Worst Basketball Owners Bracket:
(1) Donald Sterling (San Diego/Los Angeles Clippers, 1981-present)
(4) James Dolan (New York Knicks, 1994-present)
Round 1 Results:
Sterling def. Joe/Gavin Maloof
Dolan def. Howard Schultz
Sterling the Original turned away the Sterlings in Training, again relying on a long career full of anti-social behavior to trump the Maloofs’ wandering eyes. Dolan has a similar string of inexplicable decisions to his name, and Schultz just didn’t have the longevity to compete.
Athletes have occasionally accused owners of treating them like slaves. When a crusty old white man attempts to wring every drop of blood and sweat out of young black men for his own profit and gratification, it only takes one contract battle and the PR war that ensues for the rhetoric to ramp up pretty fast. In Donald Sterling’s case, though, the accusations are many, and there are legal documents to back them up. During Elgin Baylor’s wrongful termination suit against Sterling, the ex-Laker legend claimed that Sterling expressed a dream of “a white Southern coach coaching poor black players,” which Baylor promptly branded “plantation mentality.” Further, Baylor recounted an incident during contract negotiations with 1988 No. 1 draft pick Danny Manning. Sterling reportedly balked at some of Manning’s requests, saying “I’m offering a lot of money for a poor black kid.” Never mind that that poor kid’s father Ed was a longtime pro basketball player and assistant coach. If they’re black, they must be poor in Sterling’s world.
White staff didn’t have it a whole lot easier. In 2004, assistant coach Kim Hughes was diagnosed with prostate cancer. Sterling wasn’t about to go above and beyond to cover an employee’s out-of-network procedures, since he’s rich enough to not be concerned about public relations. Four of Hughes’ players (Marko Jaric, Elton Brand, Corey Maggette, and Chris Kaman) put down chunks of cash to ensure that their coach was able to get the surgery he needed. The reason the Clippers gave when Hughes inquired about the surgery being covered was that if they helped one person, they had to help everybody. When given the opportunity to help, Donald T. can routinely be counted on to err on the side of cheap.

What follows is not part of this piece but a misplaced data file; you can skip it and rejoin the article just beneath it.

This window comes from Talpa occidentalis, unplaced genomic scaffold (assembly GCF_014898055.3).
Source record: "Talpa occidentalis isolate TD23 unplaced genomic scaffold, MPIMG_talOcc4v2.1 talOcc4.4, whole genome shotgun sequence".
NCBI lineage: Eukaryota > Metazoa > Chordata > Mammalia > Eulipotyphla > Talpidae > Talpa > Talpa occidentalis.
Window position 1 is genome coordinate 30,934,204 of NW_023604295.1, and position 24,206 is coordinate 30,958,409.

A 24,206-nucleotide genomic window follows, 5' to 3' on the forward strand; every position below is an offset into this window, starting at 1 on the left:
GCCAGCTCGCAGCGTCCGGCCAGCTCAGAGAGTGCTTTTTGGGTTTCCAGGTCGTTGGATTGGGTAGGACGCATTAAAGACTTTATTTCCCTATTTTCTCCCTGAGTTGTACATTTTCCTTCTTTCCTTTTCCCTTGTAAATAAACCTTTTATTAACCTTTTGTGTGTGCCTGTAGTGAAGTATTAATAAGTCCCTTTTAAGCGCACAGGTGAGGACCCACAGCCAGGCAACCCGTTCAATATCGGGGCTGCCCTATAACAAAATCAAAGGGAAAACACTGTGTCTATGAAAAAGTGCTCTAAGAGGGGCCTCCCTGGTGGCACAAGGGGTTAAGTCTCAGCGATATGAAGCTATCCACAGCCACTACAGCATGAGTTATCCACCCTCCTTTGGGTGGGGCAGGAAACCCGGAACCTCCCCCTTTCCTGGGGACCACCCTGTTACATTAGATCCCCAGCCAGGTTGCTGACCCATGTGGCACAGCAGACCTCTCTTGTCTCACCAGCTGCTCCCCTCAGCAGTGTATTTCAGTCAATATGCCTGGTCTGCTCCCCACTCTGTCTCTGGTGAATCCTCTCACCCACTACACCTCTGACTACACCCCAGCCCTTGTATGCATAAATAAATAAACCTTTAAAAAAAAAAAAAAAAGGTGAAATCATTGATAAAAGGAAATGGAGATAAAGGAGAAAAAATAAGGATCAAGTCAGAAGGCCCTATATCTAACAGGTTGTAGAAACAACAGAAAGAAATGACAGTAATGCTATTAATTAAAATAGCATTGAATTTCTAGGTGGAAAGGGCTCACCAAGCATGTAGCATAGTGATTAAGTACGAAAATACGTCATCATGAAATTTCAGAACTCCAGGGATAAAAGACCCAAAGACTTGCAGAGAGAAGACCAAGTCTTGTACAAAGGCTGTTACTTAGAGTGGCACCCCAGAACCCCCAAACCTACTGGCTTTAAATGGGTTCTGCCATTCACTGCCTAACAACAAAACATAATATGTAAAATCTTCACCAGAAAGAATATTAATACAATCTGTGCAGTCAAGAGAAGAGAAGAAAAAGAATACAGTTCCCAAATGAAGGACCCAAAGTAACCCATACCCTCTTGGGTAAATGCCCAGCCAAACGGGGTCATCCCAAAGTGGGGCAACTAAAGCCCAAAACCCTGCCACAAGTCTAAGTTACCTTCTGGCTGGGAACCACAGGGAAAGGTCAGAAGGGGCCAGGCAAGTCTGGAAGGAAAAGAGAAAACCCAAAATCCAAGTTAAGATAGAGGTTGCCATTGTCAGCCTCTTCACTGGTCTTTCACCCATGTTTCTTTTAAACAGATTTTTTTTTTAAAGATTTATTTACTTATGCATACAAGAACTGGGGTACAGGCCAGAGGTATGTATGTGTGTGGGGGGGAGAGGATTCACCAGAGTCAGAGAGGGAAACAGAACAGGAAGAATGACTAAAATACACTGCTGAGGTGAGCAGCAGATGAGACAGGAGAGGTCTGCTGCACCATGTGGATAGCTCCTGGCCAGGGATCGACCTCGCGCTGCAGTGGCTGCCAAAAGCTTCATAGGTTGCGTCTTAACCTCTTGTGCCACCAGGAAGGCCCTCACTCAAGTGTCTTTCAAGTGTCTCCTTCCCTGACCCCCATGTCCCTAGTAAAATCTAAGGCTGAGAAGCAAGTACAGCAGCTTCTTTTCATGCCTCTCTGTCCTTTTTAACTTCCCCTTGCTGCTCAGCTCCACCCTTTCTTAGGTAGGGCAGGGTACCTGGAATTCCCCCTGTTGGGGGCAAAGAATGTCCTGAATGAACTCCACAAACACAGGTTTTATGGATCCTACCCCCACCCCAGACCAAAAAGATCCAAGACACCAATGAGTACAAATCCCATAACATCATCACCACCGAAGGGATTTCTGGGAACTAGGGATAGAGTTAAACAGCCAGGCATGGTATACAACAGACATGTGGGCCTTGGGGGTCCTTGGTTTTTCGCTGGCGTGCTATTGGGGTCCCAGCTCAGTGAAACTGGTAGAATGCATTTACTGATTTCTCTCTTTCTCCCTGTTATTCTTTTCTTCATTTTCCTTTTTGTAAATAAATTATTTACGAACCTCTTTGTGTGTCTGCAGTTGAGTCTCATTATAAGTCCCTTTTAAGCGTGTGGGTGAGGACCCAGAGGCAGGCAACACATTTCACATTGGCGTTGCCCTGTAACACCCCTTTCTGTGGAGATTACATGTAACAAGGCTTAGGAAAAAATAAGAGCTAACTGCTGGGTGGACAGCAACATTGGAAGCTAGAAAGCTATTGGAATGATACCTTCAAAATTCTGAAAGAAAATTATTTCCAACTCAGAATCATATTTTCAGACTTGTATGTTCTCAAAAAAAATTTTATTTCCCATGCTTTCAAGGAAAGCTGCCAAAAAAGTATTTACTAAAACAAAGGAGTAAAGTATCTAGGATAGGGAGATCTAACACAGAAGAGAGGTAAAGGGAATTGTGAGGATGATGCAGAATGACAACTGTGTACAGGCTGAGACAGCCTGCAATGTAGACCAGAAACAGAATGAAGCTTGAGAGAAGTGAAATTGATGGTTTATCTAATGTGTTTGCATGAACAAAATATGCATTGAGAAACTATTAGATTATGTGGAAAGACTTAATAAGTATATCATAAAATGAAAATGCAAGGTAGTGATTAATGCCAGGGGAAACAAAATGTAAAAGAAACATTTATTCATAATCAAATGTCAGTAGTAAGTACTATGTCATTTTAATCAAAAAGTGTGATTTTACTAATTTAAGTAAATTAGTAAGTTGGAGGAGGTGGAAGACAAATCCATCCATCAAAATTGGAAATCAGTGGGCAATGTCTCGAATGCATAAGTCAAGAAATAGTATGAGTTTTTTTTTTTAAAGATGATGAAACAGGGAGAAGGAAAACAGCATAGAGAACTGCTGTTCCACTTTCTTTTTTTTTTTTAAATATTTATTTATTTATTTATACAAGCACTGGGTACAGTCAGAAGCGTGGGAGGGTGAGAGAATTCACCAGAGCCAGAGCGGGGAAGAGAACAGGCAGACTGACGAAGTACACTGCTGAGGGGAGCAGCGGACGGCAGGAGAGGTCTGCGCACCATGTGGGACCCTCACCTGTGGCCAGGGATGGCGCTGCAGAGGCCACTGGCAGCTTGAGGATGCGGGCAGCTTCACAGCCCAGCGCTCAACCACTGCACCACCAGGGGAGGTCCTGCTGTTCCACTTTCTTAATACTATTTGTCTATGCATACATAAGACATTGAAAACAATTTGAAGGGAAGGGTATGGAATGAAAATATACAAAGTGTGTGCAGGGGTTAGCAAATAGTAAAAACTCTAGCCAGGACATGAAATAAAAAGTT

Members of Jim Dolan’s staff aren’t exactly putting him on their Christmas card list, either. In addition to the Anucha Browne Sanders lawsuit, the Knicks have had other hiring and firing mishaps that would keep any human resources director keeping a flask in the desk drawer. Announcer Marv Albert lost his job with NBC in 1997 after he was accused of sexual assault. Some would commend and some would condemn the Knicks for keeping Albert in the play-by-play chair during his personal turmoil. Once the issue blew over, Marv was hired to call games for TNT, and he would occasionally call a spade a spade and express some negative views on the Knicks’ on-court play. Obviously, biting and sodomizing a woman is perfectly acceptable content in Jim Dolan’s view, but pointing out that Jamal Crawford and Mike Sweetney suck is a firing offense.
The Knicks seemed to be moving toward respectability when they hired Hall of Fame coach Lenny Wilkens in January of 2004. Lenny is still the only coach to ever lead the Toronto Raptors past the first round of the playoffs, so if anyone knew how to handle terrible teams with me-first players, it was Lenny. The problem was that no one bothered to tell Don Chaney about the new hire, which was kind of a big deal. After all, Chaney was the guy Lenny was being brought on to replace. Chaney showed up for a game as scheduled, only to be informed that someone else would be sitting in his seat and that his services were no longer required. Chaney got to play the part of the guy finding someone else married to his wife before he was even served with the divorce papers. Of course, with Isiah Thomas shopping for the groceries, Wolfgang Puck couldn’t have cooked a tasty dish, and Lenny Wilkens was unable to win a playoff game before bailing a year after he arrived.
(3) Chris Cohan (Golden State Warriors, 1994-2010)
(2) Ted Stepien (Cleveland Cavaliers, 1980-83)
Round 1 Results:
Cohan def. George Shinn
Stepien def. Michael Heisley